The Case of the Missing Space Tomatoes

On September 27, 2023, Frank Rubio, pictured above, set an American record by coming home. Rubio, an astronaut, had spent the last 371 days in space, all of it (except for the transit) on the International Space Station. That’s the longest spaceflight by any American and something Rubio is certainly proud of.

But his reputation aboard the ISS wasn’t quite clean when he landed. Because — jokingly, mostly — he was accused of theft. Specifically, his fellow astronauts wondered if he had eaten one of humanity’s first space tomatoes.

One of the problems with being in space is that people, even astronauts, need food, but it’s not so easy to get food to space. We can send it on rockets to the ISS, sure, but if we want to explore being a multiplanet species, we’ll need to find a way to make food while not on Earth. So NASA embarked on an experiment, officially called “Pick-and-Eat Salad-Crop Productivity, Nutritional Value, and Acceptability to Supplement the ISS Food System” but more commonly called the much simpler name of “Veg-05.” As the agency explained, a “healthy, nutritious diet is essential for long-duration exploration missions, which means that the typical pre-packaged astronaut diet may need to be supplemented by fresh foods during flight.” Growing vegetables is a good way to do that — if you can figure out how to grow vegetables in space.

On March 29, 2023, as seen in the image at the top, Rubio harvested the first food from the Veg-05 experiment. (You can watch a stop-motion video of him in action on Twitter/X, here.) The astronauts were growing small tomatoes known as dwarf tomatoes, and as seen in that video, Rubio cut the vegetables from the vine and placed them into Ziploc bags. The tomatoes weren’t supposed to be eaten aboard the ISS, but rather sent to Earth for analysis — as Food and Wine explains, “the astronauts were allowed to examine them, but could not eat them due to the potential for fungal contamination” — but that didn’t quite go to plan. Shortly after Rubio harvested the fruits, one baggie went missing.

Six months later, Rubio told his side of the story to NASA in his post-flight interview, which you can watch here. Per Rubio, he harvested the tomatoes and placed them into a baggie as planned, but one of his colleagues was on a video call with a classroom full of school kids. Rubio kindly joined the call to show the kids the first tomato ever grown in space and then Ziplocked the bag to the wall (as he was supposed to do) afterward — or so he thought. When he went back to check on the tomato later, it wasn’t where it should’ve been. In fact, it was missing entirely. As reports of the missing tomato spread, per Rubio, accusations (again, mostly in jest) that he had eaten the vegetable began picking up steam.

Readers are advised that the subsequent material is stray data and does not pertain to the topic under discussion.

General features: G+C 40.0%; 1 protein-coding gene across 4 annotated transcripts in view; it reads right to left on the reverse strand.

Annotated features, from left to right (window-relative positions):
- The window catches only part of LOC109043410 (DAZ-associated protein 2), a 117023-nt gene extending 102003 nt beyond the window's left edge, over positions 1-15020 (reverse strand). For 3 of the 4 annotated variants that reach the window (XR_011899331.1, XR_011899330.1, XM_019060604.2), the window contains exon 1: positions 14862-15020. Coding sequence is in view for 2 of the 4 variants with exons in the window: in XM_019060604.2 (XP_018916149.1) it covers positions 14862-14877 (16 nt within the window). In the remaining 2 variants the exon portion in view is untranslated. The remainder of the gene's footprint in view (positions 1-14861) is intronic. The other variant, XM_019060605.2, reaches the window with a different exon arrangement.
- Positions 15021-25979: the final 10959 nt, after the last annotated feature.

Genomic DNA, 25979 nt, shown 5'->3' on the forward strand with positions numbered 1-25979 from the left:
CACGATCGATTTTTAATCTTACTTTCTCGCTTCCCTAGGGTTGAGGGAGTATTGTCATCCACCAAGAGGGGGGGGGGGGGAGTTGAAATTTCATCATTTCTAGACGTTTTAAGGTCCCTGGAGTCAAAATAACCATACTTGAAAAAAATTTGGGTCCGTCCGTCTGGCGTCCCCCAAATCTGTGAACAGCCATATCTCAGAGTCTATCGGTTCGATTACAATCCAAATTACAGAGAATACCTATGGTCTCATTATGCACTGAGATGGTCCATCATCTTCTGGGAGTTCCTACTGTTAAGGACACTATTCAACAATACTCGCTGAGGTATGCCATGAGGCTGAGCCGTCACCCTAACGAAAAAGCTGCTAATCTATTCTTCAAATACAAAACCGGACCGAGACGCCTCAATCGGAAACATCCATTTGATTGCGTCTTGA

Rubio searched the ISS — about the size of a very large house, but of course, you can’t (easily) go outside — for as much as 20 hours, hoping to silence his accusers. But he came up empty. And to make things worse, by the time he returned to Earth, Rubio was convinced that the tomato would never be found. The humidity in the ISS, he speculated, would cause the fruit to decompose; at some point, someone probably threw out the bag assuming it was just trash.

But in December of 2023, a few months after Rubio returned to Earth, he was exonerated. On December 14th, NASA announced that the tomatoes — yes, plural — had been discovered: “While celebrating the space station’s 25th anniversary of operations, Expedition 70 crew members revealed they found the lost tomatoes, joking that Rubio did not eat the tomatoes as they suspected. Despite being nearly a year after the initial disappearance of the tomatoes, the fruit was found in a plastic bag dehydrated and slightly squished. Other than some discoloration, it had no visible microbial or fungal growth.” You can see a picture of the two tomatoes in their bag at that link, and as you can see, they’re small, squished, and not very appetizing-looking. But at least they were found.

Bonus fact: In 1988, the Scottish duo The Proclaimers released the song “I’m Gonna Be (500 Miles).” The song really is about a guy who travels 1,000 miles — the chorus states “But I would walk five hundred miles / And I would walk five hundred more / Just to be the man who walked a thousand miles to fall down at your door.” Officially, the song is 3 minutes and 37 seconds long, but the official video runs 3:30. What does this have to do with… well, anything above? The International Space Station travels at a speed of about 7.66 kilometers per second. Randall Munroe, author of xkcd and what-if, made a fantastic discovery: “The song’s length leads to an odd coincidence. The interval between the start and the end of I’m Gonna Be is 3 minutes and 30 seconds, and the ISS is moving at 7.66 km/s. This means that if an astronaut on the ISS listens to I’m Gonna Be, in the time between the first beat of the song and the final lines, they will have traveled just about exactly 1,000 miles.”

From the Archives: Fruits and Vegetables (and Prank Callers, Too!): Are tomatoes a fruit or a vegetable? According to the U.S. Supreme Court, they’re both — depending on the context.